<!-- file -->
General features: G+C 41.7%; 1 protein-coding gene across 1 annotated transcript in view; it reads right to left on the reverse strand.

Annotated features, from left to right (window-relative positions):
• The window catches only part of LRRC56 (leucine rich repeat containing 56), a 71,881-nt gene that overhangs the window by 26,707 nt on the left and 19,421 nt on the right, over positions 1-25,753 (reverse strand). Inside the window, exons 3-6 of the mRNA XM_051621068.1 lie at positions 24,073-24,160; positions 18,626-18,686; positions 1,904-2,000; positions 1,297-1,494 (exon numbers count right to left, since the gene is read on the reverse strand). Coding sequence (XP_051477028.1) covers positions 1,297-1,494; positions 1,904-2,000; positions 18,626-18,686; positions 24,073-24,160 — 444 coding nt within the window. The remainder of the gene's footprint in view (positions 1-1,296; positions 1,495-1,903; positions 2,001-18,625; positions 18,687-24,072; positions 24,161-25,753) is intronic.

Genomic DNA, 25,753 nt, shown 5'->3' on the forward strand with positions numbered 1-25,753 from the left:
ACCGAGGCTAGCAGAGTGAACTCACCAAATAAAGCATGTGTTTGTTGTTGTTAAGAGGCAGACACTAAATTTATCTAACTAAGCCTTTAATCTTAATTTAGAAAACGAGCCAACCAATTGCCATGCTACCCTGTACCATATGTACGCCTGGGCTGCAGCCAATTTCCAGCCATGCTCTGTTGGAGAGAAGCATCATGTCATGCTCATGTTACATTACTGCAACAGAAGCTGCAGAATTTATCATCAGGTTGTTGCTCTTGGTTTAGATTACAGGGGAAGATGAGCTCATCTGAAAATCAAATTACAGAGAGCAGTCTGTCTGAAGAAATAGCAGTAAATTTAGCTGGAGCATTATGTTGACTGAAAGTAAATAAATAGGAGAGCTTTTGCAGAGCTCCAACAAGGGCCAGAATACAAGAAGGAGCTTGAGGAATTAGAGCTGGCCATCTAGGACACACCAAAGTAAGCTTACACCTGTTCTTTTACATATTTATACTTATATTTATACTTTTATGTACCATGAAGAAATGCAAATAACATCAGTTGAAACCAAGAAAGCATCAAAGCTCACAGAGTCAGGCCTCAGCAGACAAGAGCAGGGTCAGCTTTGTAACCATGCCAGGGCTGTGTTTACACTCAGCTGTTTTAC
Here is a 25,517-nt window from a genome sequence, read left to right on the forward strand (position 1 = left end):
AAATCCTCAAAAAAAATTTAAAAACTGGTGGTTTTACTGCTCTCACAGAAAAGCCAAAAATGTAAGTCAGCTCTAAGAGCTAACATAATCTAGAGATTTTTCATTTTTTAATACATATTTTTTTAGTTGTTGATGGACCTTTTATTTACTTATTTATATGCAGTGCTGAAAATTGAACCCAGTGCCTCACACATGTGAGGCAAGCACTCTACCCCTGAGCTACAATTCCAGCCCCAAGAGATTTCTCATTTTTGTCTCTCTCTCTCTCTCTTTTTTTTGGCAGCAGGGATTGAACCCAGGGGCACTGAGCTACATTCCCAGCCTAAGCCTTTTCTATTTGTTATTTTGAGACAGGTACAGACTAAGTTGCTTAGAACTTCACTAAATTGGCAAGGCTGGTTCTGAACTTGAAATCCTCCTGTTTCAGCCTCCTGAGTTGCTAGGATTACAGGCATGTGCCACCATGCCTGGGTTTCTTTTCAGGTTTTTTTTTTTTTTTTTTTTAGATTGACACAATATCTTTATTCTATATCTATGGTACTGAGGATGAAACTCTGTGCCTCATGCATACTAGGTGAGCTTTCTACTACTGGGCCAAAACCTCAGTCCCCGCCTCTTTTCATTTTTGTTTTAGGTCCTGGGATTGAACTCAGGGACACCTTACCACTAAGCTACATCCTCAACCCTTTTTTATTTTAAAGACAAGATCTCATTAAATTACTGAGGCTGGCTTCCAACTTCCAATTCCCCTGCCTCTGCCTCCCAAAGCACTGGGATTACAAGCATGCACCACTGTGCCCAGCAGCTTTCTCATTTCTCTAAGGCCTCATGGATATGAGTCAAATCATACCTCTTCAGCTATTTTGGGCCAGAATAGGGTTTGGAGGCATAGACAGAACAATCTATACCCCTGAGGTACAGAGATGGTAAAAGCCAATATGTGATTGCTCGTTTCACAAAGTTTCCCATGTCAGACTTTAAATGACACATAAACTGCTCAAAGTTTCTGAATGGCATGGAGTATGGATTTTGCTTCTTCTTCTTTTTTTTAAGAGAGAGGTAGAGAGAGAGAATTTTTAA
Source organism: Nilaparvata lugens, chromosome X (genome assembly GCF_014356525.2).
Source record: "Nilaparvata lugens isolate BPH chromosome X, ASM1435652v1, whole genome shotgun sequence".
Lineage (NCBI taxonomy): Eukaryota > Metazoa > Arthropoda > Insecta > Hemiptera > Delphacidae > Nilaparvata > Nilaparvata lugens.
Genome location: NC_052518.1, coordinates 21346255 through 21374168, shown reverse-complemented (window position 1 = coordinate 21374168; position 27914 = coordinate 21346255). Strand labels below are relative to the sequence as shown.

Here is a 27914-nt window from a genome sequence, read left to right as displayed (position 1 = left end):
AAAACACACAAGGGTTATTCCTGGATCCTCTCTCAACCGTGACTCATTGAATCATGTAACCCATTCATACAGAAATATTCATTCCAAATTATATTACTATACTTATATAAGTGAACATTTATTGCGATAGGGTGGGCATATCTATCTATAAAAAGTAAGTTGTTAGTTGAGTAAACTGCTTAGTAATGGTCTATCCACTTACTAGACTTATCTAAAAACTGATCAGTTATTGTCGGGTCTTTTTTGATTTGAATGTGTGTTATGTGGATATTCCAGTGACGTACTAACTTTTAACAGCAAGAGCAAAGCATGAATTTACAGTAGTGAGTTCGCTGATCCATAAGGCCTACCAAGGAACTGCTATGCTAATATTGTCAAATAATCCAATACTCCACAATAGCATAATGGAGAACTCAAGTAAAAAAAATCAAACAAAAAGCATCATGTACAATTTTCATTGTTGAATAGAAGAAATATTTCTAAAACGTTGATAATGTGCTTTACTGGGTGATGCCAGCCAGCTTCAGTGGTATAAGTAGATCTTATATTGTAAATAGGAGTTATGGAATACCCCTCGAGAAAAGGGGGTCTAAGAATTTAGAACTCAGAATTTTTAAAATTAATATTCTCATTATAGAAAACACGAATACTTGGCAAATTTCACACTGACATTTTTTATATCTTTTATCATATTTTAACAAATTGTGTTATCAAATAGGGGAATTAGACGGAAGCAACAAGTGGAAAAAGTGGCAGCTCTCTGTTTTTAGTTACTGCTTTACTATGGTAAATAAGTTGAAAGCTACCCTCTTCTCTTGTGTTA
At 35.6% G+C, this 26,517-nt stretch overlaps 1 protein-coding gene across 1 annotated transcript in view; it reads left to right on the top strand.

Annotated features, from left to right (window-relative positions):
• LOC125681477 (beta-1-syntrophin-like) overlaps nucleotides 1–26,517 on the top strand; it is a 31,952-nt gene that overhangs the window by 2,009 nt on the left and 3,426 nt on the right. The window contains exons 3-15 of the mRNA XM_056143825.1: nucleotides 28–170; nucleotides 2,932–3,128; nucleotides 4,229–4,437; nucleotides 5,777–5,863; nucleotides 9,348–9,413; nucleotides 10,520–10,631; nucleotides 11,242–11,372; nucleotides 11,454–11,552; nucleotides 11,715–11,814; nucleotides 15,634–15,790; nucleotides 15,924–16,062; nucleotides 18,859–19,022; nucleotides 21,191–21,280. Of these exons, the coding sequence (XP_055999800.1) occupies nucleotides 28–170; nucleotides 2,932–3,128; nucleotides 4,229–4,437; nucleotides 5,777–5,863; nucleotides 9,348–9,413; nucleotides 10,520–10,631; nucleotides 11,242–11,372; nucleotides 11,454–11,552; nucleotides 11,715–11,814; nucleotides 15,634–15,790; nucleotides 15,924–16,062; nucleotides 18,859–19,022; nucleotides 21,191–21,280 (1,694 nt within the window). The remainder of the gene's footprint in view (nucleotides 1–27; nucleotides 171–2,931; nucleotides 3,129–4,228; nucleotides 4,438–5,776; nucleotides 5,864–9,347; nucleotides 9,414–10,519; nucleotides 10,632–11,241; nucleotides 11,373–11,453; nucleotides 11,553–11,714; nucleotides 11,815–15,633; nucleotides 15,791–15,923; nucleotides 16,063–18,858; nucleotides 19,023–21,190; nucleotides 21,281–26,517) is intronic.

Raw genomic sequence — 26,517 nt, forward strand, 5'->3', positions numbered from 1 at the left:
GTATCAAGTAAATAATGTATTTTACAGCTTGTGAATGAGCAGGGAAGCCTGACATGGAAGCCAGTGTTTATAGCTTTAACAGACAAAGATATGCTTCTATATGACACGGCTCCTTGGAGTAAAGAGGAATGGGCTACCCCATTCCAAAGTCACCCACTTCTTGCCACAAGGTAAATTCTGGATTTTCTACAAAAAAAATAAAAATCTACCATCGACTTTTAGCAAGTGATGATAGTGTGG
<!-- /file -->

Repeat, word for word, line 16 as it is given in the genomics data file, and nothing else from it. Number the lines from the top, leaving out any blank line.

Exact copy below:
• LOC125681477 (beta-1-syntrophin-like) overlaps nucleotides 1–26,517 on the top strand; it is a 31,952-nt gene that overhangs the window by 2,009 nt on the left and 3,426 nt on the right. The window contains exons 3-15 of the mRNA XM_056143825.1: nucleotides 28–170; nucleotides 2,932–3,128; nucleotides 4,229–4,437; nucleotides 5,777–5,863; nucleotides 9,348–9,413; nucleotides 10,520–10,631; nucleotides 11,242–11,372; nucleotides 11,454–11,552; nucleotides 11,715–11,814; nucleotides 15,634–15,790; nucleotides 15,924–16,062; nucleotides 18,859–19,022; nucleotides 21,191–21,280. Of these exons, the coding sequence (XP_055999800.1) occupies nucleotides 28–170; nucleotides 2,932–3,128; nucleotides 4,229–4,437; nucleotides 5,777–5,863; nucleotides 9,348–9,413; nucleotides 10,520–10,631; nucleotides 11,242–11,372; nucleotides 11,454–11,552; nucleotides 11,715–11,814; nucleotides 15,634–15,790; nucleotides 15,924–16,062; nucleotides 18,859–19,022; nucleotides 21,191–21,280 (1,694 nt within the window). The remainder of the gene's footprint in view (nucleotides 1–27; nucleotides 171–2,931; nucleotides 3,129–4,228; nucleotides 4,438–5,776; nucleotides 5,864–9,347; nucleotides 9,414–10,519; nucleotides 10,632–11,241; nucleotides 11,373–11,453; nucleotides 11,553–11,714; nucleotides 11,815–15,633; nucleotides 15,791–15,923; nucleotides 16,063–18,858; nucleotides 19,023–21,190; nucleotides 21,281–26,517) is intronic.